Creator of Knowledge
Information Resources Management Association
Advancing the Concepts & Practices of Information Resources Management in Modern Organizations

A Metamodel for Specifying Design Patterns in UML

A Metamodel for Specifying Design Patterns in UML
View Free PDF
Author(s): Reza Jaberi (Amri-Kabir University of Technology, Iran) and Mohammadreza Razzazi (Amri-Kabir University of Technology, Iran)
Copyright: 2003
Pages: 5
Source title: Information Technology & Organizations: Trends, Issues, Challenges & Solutions
Source Editor(s): Mehdi Khosrow-Pour, D.B.A. (Information Resources Management Association, USA)
DOI: 10.4018/978-1-59140-066-0.ch335
ISBN13: 9781616921248
EISBN13: 9781466665330


UML considers a pattern as a parameterized collaboration between objects replaced by their actual values during the pattern application phase. However, a design pattern differs from a simple design construct described by the collaboration mechanism. A pattern does not express a fixed and accurate structure. Rather, it defines a generic template whose different aspects can be changed in different applications. In this paper, UML is extended to provide the linguistic infrastructure that specifies design patterns. Most of the existing pattern specification approaches consider a specific solution of the pattern problem to describe the pattern. However, a pattern should be considered as a family of solutions and applications of the pattern problem; since, an unbounded number of concrete solutions and real applications may conform to it. In this paper, four models are presented to describe the general specifications of a pattern, its essence, its solutions and its instances, respectively. The main construct used in these models is the role concept that defines a family of classes. This paper also proposes a model to specify the definitions related to this concept. This model uses three relations to define the binding between the roles specification level and their implementation level. These relations define the implementation of roles, satisfying the structural relationships between roles and conforming to the behavioral specifications of roles, respectively. Finally, the semantics of the proposed models are precisely defined. This paper ends up presenting the definitions needed to support the pattern-oriented features including the pattern specification, application, validation, recognition and discovery.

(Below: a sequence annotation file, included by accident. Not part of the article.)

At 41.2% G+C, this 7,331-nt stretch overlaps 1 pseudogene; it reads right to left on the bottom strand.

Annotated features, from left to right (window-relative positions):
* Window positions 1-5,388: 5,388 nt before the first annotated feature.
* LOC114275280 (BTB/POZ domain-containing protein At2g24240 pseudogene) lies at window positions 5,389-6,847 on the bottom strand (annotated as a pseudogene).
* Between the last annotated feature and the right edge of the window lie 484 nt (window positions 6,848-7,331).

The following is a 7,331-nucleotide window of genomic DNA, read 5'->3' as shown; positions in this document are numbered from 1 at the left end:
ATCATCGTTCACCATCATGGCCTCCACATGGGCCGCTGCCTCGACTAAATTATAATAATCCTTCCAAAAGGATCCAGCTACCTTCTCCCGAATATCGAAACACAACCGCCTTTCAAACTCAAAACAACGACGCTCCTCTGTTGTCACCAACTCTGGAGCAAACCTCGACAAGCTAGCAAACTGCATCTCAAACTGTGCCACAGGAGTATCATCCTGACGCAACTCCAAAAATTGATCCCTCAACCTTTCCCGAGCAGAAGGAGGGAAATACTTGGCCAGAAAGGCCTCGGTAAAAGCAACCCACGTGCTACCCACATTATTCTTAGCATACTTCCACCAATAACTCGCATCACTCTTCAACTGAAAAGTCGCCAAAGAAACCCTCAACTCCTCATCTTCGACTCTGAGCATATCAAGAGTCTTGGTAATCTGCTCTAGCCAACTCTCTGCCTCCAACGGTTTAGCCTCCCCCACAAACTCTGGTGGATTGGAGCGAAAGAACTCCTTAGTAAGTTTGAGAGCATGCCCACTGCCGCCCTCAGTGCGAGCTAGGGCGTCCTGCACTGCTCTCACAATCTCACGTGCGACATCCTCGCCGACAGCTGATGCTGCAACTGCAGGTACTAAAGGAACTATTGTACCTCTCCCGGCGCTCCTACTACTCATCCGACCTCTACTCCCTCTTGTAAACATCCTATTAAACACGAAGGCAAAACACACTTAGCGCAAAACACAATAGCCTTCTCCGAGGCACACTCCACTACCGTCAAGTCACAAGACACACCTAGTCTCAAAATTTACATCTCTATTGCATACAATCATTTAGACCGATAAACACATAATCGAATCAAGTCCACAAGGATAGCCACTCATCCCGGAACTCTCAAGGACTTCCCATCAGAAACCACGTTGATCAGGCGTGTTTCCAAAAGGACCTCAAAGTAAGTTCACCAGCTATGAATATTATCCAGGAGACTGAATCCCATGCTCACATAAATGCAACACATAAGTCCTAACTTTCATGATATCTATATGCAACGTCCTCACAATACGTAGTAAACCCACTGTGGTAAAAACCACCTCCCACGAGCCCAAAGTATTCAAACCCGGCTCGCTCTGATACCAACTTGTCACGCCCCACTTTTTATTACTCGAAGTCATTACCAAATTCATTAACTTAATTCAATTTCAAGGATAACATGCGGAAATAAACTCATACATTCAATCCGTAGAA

Body Bottom